When discussing practical cars, none are more practical than the Volvo estate. People may have a downer on Volvo’s for being somewhat bland and not very exciting, but the truth is these machines are endlessly reliable and are the perfect choice for anyone who wishes they could hear the pitter patter of little feet. Volvo’s were built to take on the harshest Scandinavian winters and survive falling down a cliff; so the quiet streets of suburbia and the drive to work are barely even a challenge to these sensible machines.
It goes without saying that Volvo are the makers of some of the most capable cars ever built. Since the 1970’s, the company has forgone the idea of building swish sports motors and limited production high speed machines like Ford, Mercedes and BMW, instead opting to keep their smart hat perched firmly atop their head. What’s resulted are a selection of cars that are not only incredibly reliable and generally loaded with all the goodies you’d come to expect from cars their size, but are also renowned the world over for their safety.
Volvo have built a reputation for themselves as putting the safety of the passengers at the top of their priority chain. This is of vital importance when driving in their native country of Sweden which is prone to some of the harshest winters ever known. With these horrid weather conditions in mind, Volvo take every precaution to make sure you make it to your destination alive and in one piece, regardless of what nightmarish experiences you have to go through. These machines are tanks, and can easily survive sliding off the edge of a high slope into a ravine, being smashed by an out of control lorry, crushed by a rockslide or a falling tree, flipping over on the motorway, or smashing headlong into a brick wall.
With these factors considered, the Volvo has more than enough credentials to be the perfect urban car; even if you live in a place that’s never seen a single flake of snow throughout the whole of history. While such stringent safety features may seem a touch superfluous away from the arctic conditions of Swedish wintertime, accidents can happen anywhere and everywhere, with the general rule of thumb for Volvo drivers being, in the immortal words of Burt Gummer from Tremors, “When you need it, and don’t have it, you sing a different tune.”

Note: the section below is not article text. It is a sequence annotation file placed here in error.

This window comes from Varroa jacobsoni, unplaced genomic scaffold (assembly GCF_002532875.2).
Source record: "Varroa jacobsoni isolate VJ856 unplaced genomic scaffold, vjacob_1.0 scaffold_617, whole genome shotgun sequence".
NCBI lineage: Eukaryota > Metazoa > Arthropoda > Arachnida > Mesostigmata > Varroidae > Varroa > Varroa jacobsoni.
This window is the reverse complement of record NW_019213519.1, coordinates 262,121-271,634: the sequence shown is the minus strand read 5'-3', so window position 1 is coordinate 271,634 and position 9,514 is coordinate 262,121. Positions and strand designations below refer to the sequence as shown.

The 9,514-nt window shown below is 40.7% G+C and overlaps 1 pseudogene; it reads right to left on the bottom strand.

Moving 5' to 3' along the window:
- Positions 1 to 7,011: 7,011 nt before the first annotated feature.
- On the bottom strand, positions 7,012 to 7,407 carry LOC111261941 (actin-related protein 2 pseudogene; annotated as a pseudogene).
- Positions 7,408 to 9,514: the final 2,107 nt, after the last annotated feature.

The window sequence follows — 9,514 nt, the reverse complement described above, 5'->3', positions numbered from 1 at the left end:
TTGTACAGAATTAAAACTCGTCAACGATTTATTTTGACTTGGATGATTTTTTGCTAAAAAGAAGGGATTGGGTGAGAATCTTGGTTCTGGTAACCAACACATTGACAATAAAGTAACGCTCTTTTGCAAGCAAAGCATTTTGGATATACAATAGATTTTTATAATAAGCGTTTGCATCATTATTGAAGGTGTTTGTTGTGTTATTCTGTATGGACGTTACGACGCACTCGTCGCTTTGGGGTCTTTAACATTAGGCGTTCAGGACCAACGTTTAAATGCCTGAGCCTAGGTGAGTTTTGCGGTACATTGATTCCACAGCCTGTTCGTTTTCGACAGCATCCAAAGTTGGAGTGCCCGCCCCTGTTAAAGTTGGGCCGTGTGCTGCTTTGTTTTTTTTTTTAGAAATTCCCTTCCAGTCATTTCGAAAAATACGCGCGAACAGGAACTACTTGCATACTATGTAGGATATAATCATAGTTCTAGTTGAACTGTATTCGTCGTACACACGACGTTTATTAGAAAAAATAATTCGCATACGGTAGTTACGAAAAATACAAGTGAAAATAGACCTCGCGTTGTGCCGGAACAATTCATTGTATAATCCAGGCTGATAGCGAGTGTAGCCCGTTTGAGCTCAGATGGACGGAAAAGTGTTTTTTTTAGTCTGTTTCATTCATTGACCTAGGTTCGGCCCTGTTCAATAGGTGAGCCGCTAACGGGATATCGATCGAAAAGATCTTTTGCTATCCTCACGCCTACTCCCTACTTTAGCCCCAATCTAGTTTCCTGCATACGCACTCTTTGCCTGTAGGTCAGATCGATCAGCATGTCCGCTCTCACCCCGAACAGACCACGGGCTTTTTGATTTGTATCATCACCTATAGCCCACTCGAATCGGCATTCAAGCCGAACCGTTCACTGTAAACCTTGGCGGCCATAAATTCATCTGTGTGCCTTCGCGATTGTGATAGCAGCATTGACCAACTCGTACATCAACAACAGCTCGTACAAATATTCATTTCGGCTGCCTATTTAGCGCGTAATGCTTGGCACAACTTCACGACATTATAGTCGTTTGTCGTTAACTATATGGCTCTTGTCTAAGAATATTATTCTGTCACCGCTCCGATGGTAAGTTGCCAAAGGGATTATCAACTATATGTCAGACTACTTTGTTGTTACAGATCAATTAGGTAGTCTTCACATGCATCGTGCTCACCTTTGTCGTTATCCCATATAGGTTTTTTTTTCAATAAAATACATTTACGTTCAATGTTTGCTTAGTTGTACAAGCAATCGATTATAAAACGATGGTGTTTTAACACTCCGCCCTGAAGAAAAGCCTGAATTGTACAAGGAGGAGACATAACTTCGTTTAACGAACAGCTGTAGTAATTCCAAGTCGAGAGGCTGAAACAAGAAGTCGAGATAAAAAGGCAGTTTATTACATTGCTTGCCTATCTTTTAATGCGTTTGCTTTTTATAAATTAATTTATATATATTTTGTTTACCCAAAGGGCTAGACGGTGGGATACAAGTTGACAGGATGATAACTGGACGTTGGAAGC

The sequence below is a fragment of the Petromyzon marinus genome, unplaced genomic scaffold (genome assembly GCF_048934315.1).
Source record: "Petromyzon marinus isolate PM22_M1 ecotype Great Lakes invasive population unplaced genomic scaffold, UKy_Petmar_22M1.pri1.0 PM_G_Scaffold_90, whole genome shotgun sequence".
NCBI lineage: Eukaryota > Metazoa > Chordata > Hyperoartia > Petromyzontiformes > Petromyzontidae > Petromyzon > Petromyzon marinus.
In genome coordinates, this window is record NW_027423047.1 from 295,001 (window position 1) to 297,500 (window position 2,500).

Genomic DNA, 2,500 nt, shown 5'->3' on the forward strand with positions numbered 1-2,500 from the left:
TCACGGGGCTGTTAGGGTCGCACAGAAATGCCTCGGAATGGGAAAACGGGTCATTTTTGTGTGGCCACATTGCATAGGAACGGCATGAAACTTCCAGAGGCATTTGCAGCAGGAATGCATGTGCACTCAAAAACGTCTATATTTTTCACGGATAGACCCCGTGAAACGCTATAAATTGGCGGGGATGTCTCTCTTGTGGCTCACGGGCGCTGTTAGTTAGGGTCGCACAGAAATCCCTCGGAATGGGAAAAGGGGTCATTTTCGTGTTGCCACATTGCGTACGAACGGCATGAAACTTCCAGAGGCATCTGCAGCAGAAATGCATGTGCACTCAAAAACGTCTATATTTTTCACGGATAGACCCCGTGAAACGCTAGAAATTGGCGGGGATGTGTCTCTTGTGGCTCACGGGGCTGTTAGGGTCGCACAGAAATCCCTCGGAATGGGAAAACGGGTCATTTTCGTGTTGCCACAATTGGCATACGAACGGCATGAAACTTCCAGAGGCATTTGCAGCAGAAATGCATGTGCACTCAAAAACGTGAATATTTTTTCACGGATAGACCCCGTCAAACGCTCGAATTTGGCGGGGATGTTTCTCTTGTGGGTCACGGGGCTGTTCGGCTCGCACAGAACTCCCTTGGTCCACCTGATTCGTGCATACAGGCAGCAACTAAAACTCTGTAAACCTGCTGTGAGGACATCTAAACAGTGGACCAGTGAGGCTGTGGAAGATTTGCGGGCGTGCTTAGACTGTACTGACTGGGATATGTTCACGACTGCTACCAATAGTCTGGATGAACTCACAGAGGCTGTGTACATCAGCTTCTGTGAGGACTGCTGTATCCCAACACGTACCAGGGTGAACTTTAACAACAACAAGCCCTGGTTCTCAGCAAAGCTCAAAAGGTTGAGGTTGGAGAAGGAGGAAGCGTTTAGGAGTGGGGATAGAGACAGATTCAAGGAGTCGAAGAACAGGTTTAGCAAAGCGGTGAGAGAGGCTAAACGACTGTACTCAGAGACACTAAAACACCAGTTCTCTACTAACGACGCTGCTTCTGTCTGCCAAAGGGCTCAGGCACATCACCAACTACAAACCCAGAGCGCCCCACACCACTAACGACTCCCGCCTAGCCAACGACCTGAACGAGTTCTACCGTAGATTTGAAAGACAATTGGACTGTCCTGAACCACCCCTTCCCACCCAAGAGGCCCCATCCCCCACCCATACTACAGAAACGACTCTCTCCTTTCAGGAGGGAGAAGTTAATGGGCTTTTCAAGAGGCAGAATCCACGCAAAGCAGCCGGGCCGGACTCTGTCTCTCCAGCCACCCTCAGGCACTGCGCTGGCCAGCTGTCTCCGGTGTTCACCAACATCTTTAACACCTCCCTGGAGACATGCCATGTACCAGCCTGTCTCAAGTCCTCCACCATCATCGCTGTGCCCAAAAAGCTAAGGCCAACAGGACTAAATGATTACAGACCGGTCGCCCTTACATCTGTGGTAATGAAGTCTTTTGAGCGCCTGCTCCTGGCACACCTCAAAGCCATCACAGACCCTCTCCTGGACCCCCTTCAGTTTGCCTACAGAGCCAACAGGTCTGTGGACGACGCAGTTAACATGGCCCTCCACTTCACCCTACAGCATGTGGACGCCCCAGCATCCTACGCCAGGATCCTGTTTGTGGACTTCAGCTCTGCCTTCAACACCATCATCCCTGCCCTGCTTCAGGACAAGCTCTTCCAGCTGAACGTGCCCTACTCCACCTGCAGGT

However, though crammed full of more steel than the HMS Ark Royal, Volvo’s don’t skimp on internal goodies or space. These cars are truly comparable to any other when it comes to their features, the 240 being no exception. It has oodles of cabin space making it perfect for mummy, daddy, the kids, their friends, and the family pets. The estate version is by far the best though, with that useful rear hatch and an extra three to four feet of space behind the back seats making it perfect for a long weekend.
The best thing about the Volvo 240, however, aside from the incredible safety and endless amounts of space, is its reliability. This car was once again designed to take on the Swedish winter elements, and the last thing any intrepid explorer wandering the remote Scandinavian mountains needs is for their car to break down on them. Engines range from the base 2.1L Inline-6 derived from the renowned Volkswagen LT van to the high-end 2.8L V6 PRV developed jointly by Peugeot and Renault. Of the two, while the 2.8L will give you more power, especially given the amount of weight you’ll likely be carrying, we cannot forget that this was the same clapped out, unreliable powerplant found in the Renault 30, the Eagle Premier and the DeLorean DMC-12. The 2.1L is perfectly capable of being used on the highways and byways of suburban Europe and America.
However, there are a few bugbears with the Volvo 240 which are a touch more obscure than you might think.